Fed raises rates .75% again but can it ‘correct’ housing?

By Larry StewartSeptember 22, 2022

Federal Reserve Board Chair Jerome Powell answers reporters’ questions at the FOMC press conference on September 21, 2022. Photo: Federal Reserve Board

The Federal Reserve’s Federal Open Market Committee landed another 75-basis-point blow in its fight against inflation today and anticipates this aggressive stance is likely to last beyond 2023. The third consecutive 0.75% increase in the federal funds rate (interest banks charge each other for overnight loans) target range was widely expected. The median of FOMC participants’ forecasts suggest they might raise the rate an additional 125 basis points this year and expect additional increases through 2023.

Housing due for a ‘correction’

Housing has become a thorny economic peculiarity. The significance of exorbitant rents and home prices underpinning inflation has intensified since fuel prices began to taper. Existing home sales have fallen for seventh months straight and mortgages are at their highest rates since 2008. New housing starts rose 12.2% in August and have increased in three of the five months on record since the Fed started raising interest rates in March. Yet housing prices in the current low-inventory atmosphere remain high, with the median U.S. sale in the second quarter above $440,000.

In today’s press conference, Fed Chairman Jerome Powell spoke of the three-percentage-point increase in the federal funds rate so far this year as “applying pressure” or “restricting” various segments of the economy. The only topic to which he applied the word “correction” was housing.

The median FOMC forecast of 2023 unemployment rose to 4.4%. Graphic: Wells Fargo Economics

“The deceleration in housing prices we’re seeing should bring prices more closely in line with rents and other housing market fundamentals, and that’s a good thing,” Powell said. But it didn’t sound like a path to resolution was in clear view when he added, “For the longer term, what we need is for supply and demand to get better aligned so that housing prices go up at a reasonable pace and that people can afford houses again. We probably need the housing market to go through a correction to get back to that place.”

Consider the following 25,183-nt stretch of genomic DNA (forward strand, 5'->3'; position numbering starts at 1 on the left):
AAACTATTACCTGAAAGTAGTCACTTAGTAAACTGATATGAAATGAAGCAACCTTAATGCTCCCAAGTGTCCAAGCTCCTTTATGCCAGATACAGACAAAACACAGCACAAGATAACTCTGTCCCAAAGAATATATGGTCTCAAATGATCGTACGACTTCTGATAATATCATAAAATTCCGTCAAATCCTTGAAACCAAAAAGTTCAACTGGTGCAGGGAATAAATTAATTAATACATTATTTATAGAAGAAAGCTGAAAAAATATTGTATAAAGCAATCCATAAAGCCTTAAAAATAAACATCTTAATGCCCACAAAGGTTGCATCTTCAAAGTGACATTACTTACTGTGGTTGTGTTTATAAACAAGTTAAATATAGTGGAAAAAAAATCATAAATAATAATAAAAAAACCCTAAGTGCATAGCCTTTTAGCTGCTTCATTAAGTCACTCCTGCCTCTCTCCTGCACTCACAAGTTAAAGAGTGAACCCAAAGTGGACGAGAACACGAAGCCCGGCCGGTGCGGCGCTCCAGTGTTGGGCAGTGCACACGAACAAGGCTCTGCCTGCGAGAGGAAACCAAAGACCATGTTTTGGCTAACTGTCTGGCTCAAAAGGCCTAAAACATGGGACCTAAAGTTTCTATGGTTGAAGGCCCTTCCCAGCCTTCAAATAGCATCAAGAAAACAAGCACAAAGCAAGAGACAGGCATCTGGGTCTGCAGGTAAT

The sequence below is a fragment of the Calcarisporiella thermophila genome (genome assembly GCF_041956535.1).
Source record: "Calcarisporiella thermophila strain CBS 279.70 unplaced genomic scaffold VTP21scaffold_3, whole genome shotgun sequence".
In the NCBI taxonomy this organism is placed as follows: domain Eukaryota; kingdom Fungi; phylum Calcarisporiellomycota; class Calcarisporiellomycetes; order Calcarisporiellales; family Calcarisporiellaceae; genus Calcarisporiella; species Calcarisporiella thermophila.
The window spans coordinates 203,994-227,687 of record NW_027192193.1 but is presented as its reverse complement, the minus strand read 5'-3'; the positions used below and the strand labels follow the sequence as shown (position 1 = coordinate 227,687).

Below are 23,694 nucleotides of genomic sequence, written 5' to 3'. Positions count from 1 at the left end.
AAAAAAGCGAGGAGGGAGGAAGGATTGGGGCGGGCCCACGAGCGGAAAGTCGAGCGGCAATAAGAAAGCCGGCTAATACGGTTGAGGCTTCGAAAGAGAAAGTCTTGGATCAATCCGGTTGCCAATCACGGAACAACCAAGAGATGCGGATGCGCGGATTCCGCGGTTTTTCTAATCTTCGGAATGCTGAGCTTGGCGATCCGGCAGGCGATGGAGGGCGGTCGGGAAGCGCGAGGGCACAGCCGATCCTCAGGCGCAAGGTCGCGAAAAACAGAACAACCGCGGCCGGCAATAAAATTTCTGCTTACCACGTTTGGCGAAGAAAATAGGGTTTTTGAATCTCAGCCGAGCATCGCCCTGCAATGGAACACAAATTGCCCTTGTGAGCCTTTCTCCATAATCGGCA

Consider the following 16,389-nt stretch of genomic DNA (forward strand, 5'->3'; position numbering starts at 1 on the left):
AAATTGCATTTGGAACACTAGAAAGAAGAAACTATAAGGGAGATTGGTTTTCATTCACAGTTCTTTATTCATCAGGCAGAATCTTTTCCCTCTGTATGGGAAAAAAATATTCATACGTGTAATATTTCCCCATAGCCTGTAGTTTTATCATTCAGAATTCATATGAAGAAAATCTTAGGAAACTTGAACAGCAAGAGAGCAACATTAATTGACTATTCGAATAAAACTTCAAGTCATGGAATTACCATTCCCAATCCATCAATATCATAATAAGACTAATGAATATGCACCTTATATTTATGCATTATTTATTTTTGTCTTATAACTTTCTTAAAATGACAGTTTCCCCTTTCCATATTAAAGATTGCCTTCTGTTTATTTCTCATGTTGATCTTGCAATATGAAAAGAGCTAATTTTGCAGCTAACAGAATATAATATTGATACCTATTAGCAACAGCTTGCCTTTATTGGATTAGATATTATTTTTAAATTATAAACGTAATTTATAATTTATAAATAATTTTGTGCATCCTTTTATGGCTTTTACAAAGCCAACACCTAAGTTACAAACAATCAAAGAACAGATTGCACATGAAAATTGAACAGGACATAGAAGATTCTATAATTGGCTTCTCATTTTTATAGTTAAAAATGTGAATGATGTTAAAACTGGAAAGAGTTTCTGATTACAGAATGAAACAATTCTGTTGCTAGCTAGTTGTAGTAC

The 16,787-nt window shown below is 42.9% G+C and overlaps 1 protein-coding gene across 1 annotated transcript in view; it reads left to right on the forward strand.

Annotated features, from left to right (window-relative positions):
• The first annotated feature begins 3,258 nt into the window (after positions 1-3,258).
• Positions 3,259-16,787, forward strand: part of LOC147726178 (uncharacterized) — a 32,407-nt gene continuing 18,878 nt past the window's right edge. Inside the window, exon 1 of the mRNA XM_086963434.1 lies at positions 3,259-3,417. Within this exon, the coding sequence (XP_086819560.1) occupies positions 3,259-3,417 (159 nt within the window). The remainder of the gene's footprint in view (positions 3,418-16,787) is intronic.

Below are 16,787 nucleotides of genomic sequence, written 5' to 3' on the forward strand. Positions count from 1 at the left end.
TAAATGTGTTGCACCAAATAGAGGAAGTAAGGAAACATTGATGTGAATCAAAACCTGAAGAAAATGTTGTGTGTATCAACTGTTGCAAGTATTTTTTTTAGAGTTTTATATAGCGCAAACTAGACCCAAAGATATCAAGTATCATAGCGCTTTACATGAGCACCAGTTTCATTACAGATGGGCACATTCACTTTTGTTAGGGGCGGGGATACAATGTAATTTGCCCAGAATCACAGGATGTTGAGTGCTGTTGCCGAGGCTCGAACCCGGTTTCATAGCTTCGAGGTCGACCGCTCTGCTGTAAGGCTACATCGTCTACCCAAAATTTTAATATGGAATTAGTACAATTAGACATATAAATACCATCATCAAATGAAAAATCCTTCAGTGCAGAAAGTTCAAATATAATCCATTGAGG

He mentioned longer-term housing-market issues including the lack of available lots close to employment centers, restrictive zoning and builders’ difficulties getting workers and materials. Without mentioning what might bring about a correction, Powell said, “From a business-cycle standpoint, this difficult correction should put the housing market into better balance.

“I think shelter inflation’s going to stay high for some time. We’re looking for it to come down, but it’s not exactly clear when that will happen. Hope for the best, plan for the worst.”

Chance of recession

The median participant’s expectation of where the federal funds rate would be at the end of 2022 rose to 4.4%. The target range is currently 3.0% to 3.25%. The median year-end estimates for the federal funds rate in 2023 and 2024 were 4.6% and 3.9%, respectively.